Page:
Japanese officials said Friday that 61 people tested positive for the coronavirus on a quarantined cruise ship near Yokohama, which came after 20 cases were confirmed on Thursday.
Officials said they have screened 273 passengers who they said may have been exposed to the mysterious new virus on the Diamond Princess. The 41 new patients were transported off the cruise ship for medical treatment, Princess Cruises said.
Of the 41 new patients, Princess Cruises said there was one national from Argentina, five from Australia, five from Canada, 21 from Japan, one person from the United Kingdom, and eight from the United States. Earlier, it said that of the 20 original cases, two are Australian, three are Japanese, three are from Hong Kong, one is from the United States. One Filipino crew member tested positive, said the company.
“The Japanese Ministry of Health has confirmed this is the last batch to be tested and the quarantine end date will be Feb. 19, unless there are any other unforeseen developments. The Japanese government is also providing our ship and team members additional manpower support,” the cruise operator wrote in a statement.
Princess Cruises also said that the quarantined passengers are being allowed a number of amenities, including numerous satellite TV channels, newspapers, puzzles, arts and crafts, games, room service, and some health ministry-sponsored outdoor time. It also includes Internet and phone service to stay in contact with others.
Around 3,700 passengers and crew members are currently onboard the ship, and about half of the guests are from Japan, the firm confirmed.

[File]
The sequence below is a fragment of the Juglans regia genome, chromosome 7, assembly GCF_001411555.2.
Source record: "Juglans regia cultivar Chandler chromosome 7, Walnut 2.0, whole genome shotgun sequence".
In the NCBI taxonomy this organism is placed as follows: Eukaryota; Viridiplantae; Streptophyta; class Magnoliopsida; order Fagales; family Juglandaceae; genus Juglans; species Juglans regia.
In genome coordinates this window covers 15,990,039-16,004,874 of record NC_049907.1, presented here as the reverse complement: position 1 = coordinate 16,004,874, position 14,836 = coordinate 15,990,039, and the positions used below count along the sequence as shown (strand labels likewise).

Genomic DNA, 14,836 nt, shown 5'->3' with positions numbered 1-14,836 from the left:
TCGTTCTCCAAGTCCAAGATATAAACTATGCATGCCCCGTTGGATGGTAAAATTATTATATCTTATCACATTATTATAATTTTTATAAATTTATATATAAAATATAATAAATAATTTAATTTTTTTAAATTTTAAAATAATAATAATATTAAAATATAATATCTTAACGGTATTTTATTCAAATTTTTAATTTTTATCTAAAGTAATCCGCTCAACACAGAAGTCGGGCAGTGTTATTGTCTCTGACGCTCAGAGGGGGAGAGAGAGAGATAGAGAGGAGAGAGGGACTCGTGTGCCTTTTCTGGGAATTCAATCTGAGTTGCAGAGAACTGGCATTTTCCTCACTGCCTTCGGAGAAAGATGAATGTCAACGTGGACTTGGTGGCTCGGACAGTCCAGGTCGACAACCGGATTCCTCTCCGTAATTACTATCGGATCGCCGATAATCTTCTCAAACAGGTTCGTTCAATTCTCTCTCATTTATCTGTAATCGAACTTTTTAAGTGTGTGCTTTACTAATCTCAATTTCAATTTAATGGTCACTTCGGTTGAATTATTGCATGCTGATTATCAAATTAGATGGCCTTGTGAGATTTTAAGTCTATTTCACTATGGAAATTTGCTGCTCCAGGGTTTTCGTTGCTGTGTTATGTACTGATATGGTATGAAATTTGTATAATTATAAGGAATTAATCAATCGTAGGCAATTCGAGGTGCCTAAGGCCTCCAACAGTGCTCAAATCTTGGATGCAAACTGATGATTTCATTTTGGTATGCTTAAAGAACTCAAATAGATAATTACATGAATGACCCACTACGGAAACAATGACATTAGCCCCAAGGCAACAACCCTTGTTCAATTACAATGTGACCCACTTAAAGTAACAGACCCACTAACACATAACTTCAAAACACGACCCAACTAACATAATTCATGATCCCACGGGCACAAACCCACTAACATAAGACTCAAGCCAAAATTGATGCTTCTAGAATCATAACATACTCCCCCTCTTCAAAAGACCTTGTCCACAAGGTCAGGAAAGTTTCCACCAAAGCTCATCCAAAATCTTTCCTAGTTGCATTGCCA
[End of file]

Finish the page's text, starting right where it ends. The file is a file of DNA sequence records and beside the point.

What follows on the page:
Gay Courter, 75, an American, told The New York Times that she was “worried and upset” about the increasing number of virus cases confirmed on the ship. “There’s been some terrific memories, but now it’s turned into something catastrophic,” she said of the experience.
If the quarantine officers conducted more tests on passengers, “I would be happy,” Courter remarked. The health officers “only took our temperature once three days ago, and asked us to fill out a form. They did not swab anybody except for people who had temperatures,” she recalled.
The virus is believed to have originated in Wuhan, China, prompting lockdowns, quarantines, and speculation from inside and outside that the regime is engaging in a cover-up regarding the severity of the virus.
On Thursday China’s vice premier mandated that Wuhan city’s government screen each resident’s body temperature by visiting their homes one by one.
Sean Lin, a U.S.-based expert in microbiology and former virology researcher for the U.S. Army, surmised that the authorities gave out this order in order to detect “super spreaders,” or patients who can transmit the virus easily to healthy individuals. However, the order “worries me because the government cares more about politics than disease control, medical treatment, and humanitarian assistance,” he said.
Nicole Hao contributed to this report.